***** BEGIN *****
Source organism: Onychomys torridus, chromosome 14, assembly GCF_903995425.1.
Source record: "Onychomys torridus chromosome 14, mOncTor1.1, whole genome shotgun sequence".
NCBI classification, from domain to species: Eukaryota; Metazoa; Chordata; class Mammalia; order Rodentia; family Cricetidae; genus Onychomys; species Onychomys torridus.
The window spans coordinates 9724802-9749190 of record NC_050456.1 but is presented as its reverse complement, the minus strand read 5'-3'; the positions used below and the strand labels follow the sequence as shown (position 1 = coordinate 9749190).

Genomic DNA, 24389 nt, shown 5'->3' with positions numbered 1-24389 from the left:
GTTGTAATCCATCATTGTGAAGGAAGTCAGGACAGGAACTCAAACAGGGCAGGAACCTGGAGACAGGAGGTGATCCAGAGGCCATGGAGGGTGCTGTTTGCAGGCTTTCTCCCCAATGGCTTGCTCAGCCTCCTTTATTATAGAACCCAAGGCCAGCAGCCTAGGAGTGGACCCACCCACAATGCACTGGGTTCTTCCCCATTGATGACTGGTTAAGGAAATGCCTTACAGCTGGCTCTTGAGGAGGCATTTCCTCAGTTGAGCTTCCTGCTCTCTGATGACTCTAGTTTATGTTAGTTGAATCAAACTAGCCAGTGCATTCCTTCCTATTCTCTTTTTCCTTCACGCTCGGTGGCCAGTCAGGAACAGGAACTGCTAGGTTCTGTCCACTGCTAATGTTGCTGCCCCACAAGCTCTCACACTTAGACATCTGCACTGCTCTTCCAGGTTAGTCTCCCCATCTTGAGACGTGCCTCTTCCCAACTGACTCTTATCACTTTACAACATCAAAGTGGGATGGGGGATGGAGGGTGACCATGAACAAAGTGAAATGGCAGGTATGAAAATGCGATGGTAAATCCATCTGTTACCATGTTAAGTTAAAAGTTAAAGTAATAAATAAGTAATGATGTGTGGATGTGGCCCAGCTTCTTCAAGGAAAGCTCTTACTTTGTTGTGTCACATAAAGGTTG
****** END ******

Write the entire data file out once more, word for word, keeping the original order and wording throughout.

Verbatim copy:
Source organism: Onychomys torridus, chromosome 14, assembly GCF_903995425.1.
Source record: "Onychomys torridus chromosome 14, mOncTor1.1, whole genome shotgun sequence".
NCBI classification, from domain to species: Eukaryota; Metazoa; Chordata; class Mammalia; order Rodentia; family Cricetidae; genus Onychomys; species Onychomys torridus.
The window spans coordinates 9724802-9749190 of record NC_050456.1 but is presented as its reverse complement, the minus strand read 5'-3'; the positions used below and the strand labels follow the sequence as shown (position 1 = coordinate 9749190).

Genomic DNA, 24389 nt, shown 5'->3' with positions numbered 1-24389 from the left:
GTTGTAATCCATCATTGTGAAGGAAGTCAGGACAGGAACTCAAACAGGGCAGGAACCTGGAGACAGGAGGTGATCCAGAGGCCATGGAGGGTGCTGTTTGCAGGCTTTCTCCCCAATGGCTTGCTCAGCCTCCTTTATTATAGAACCCAAGGCCAGCAGCCTAGGAGTGGACCCACCCACAATGCACTGGGTTCTTCCCCATTGATGACTGGTTAAGGAAATGCCTTACAGCTGGCTCTTGAGGAGGCATTTCCTCAGTTGAGCTTCCTGCTCTCTGATGACTCTAGTTTATGTTAGTTGAATCAAACTAGCCAGTGCATTCCTTCCTATTCTCTTTTTCCTTCACGCTCGGTGGCCAGTCAGGAACAGGAACTGCTAGGTTCTGTCCACTGCTAATGTTGCTGCCCCACAAGCTCTCACACTTAGACATCTGCACTGCTCTTCCAGGTTAGTCTCCCCATCTTGAGACGTGCCTCTTCCCAACTGACTCTTATCACTTTACAACATCAAAGTGGGATGGGGGATGGAGGGTGACCATGAACAAAGTGAAATGGCAGGTATGAAAATGCGATGGTAAATCCATCTGTTACCATGTTAAGTTAAAAGTTAAAGTAATAAATAAGTAATGATGTGTGGATGTGGCCCAGCTTCTTCAAGGAAAGCTCTTACTTTGTTGTGTCACATAAAGGTTG